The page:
When the chaos of COVID-19 upended life in 2020, Carol Austin wasn’t sure what would happen to her organization’s mission for children. Austin is executive director of First Up, a non-profit which helps day care centers attain top ranking in the state. “We provide training primarily for teachers and directors in child care, to increase the quality of programs and increase the quality of teacher training,” Austin says.
First Up had been operating for nearly 50 years. In 2019 and 2020, it served 50,000 children and provided training to 6,000 early childhood education practitioners. “What we know about brain development is that 90 percent of the architecture of the brain is laid down by the time you’re five years old,” says Austin. “It’s critical that we leverage that optimal first five all the way through pre-K. They’re critical years.”
Austin worried that the pandemic would force the organization to let go of staff, terminate programs, disrupt the critical mission to provide a stimulating, nurturing and loving environment for children, many of whom come from families who are financially disadvantaged.
United Way didn’t let that happen. First Up is a long-time grantee [Community Partner] of United Way, which provided critical support during COVID. “Without the support from United Way, we wouldn’t have been able to survive and make it to the next level – to keep staff engaged and employed,” Austin said.
“United Way helped us play a critical role in providing programs that were needed so desperately as people were dealing with their own trauma.”
While most grants are specified for a particular program, United Way provided general operating funds to First Up, which gave the organization flexibility in spending. “From an organizational perspective, to have general operating support makes a world of difference,” Austin says.
First Up also partnered with United Way to begin Flourishing Together, an initiative to provide professionals and families with education and training on how trauma can negatively impact young children’s behavior and health. All of First Up staff began the 18-month process of becoming trauma-certified, learning basic knowledge about trauma, adversity and stress and how to utilize trauma-informed values, knowledge, practice and skills in their work.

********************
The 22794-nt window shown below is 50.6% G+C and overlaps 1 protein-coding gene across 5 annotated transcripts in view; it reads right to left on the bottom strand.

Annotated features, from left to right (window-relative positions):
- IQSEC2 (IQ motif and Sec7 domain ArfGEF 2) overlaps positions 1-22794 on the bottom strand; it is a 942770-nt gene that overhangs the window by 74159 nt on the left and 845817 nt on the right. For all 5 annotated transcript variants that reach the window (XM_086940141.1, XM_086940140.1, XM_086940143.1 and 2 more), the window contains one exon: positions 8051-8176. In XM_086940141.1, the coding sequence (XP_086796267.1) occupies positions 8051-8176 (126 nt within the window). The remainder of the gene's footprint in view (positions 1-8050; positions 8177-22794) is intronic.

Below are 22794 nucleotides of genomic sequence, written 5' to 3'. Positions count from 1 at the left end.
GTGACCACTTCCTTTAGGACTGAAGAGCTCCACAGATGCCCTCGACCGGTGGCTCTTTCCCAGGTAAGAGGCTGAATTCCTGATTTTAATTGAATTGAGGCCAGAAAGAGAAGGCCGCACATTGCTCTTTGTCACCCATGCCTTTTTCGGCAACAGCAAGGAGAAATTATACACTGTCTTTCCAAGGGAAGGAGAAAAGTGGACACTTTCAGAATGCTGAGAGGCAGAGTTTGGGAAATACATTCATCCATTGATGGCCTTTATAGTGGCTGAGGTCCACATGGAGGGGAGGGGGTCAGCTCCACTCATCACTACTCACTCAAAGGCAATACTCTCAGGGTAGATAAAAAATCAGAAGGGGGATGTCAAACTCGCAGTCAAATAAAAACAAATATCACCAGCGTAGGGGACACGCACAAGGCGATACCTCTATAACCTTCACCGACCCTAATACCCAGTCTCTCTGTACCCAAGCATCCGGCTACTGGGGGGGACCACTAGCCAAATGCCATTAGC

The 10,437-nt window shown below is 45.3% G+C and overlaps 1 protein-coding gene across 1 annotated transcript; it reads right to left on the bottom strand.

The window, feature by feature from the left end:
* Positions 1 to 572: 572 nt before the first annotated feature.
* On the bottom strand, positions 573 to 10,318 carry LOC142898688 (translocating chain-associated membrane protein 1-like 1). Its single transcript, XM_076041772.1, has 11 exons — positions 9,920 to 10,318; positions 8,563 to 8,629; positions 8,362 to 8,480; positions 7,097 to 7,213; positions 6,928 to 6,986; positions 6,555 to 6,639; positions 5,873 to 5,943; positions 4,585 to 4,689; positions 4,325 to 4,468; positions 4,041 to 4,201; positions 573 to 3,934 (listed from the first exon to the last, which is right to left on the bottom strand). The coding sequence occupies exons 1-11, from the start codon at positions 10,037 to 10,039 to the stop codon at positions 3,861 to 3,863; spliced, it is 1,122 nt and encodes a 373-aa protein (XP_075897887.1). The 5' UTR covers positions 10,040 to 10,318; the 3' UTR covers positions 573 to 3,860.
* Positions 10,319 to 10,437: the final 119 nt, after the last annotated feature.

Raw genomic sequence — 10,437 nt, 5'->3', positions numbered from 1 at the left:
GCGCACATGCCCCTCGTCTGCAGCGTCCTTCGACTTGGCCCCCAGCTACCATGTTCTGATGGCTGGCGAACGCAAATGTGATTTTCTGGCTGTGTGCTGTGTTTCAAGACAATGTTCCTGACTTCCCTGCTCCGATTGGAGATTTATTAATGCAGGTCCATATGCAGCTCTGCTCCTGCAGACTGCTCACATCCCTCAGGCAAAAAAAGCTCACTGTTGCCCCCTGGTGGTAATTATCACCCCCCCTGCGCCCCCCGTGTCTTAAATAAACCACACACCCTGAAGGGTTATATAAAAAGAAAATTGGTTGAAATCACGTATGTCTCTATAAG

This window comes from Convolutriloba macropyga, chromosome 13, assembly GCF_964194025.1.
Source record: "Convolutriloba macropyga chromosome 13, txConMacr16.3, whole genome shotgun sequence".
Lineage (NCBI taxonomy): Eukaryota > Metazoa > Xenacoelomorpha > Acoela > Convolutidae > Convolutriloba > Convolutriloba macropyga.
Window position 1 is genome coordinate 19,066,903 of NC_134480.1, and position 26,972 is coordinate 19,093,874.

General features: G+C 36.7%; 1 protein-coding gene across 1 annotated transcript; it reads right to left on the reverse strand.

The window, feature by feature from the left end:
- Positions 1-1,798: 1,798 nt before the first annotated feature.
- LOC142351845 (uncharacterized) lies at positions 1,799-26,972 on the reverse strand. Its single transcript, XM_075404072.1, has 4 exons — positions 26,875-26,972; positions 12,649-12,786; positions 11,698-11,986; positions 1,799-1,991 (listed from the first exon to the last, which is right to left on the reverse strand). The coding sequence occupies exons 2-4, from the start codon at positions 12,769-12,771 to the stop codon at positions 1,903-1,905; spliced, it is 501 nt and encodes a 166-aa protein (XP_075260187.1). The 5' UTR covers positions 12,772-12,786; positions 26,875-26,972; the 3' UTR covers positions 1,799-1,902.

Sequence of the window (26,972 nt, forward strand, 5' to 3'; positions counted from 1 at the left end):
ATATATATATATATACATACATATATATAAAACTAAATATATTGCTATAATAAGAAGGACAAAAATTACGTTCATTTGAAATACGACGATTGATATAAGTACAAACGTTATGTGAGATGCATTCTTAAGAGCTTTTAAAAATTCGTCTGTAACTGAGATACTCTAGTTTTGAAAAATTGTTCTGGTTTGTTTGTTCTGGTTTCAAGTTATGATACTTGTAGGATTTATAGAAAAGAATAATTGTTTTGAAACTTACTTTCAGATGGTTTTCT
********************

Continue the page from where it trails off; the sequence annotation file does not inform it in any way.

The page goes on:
Dr. Marilyn Miles, founder of Greater Hope Ministries in Southwest Philadelphia, attributes her day care program’s top state ranking – STAR 4 – in part to guidance from First Up, particularly during the long months of the pandemic. The agency helped Dr. Miles review safety and sanitary procedures and upgrade them to provide stringent protocols. (STAR stands for Standards, Training/Professional Development, Assistance, Resources and Supports).
Dr. Miles is also grateful for the training that, for instance, encouraged teachers to ask children open-ended questions. Dr. Miles recalls one such lesson she overheard about caterpillars becoming butterflies. How and why does a caterpillar shed its shell? the teacher asked. What’s next? Where is its mommy? Did the mommy help? “Open-ended questions inspire children to think and to answer creatively,” Dr. Miles says, adding, “First Up was a blessing to me.”
Talona Coleman, who operates Heaven Sent Childcare in Germantown, is also grateful to First Up for all she’s learned. “They give you a lot of support in developing your program so it can move to a greater level,” she says. “I learned so much about children and the way their minds are, the way their minds grow. First Up has done an excellent job.”
A child who’s feeling distressed at Coleman’s day care center, for instance, knows there’s a sanctuary where he or she can seek refuge: a cozy cubby filled with colorful pillows and comforting objects that Coleman calls a “calming area.” “There are shimmery, glittery things, sensory squishy balls, bubbles,” and other things to identify and soothe upsetting feelings, Coleman says. It’s so successful that sometimes, she notes wryly, the children announce they’re upset just for a chance to go there.
First Up is continuing its mission to help people like Coleman and Dr. Miles provide top quality day care environment for children. Thanks to United Way, Austin says, “We got another year. We can breathe.”
Every year, United Way partners with hundreds of nonprofits throughout Greater Philadelphia and Southern New Jersey, helping them deliver invaluable services to people most in need. For more information on our impact and ways to support, visit here.
Follow along with our year-long #StrongerTogetherSeries as we feature insights and personal stories of the very people and bodies of work that have made us 100-years strong.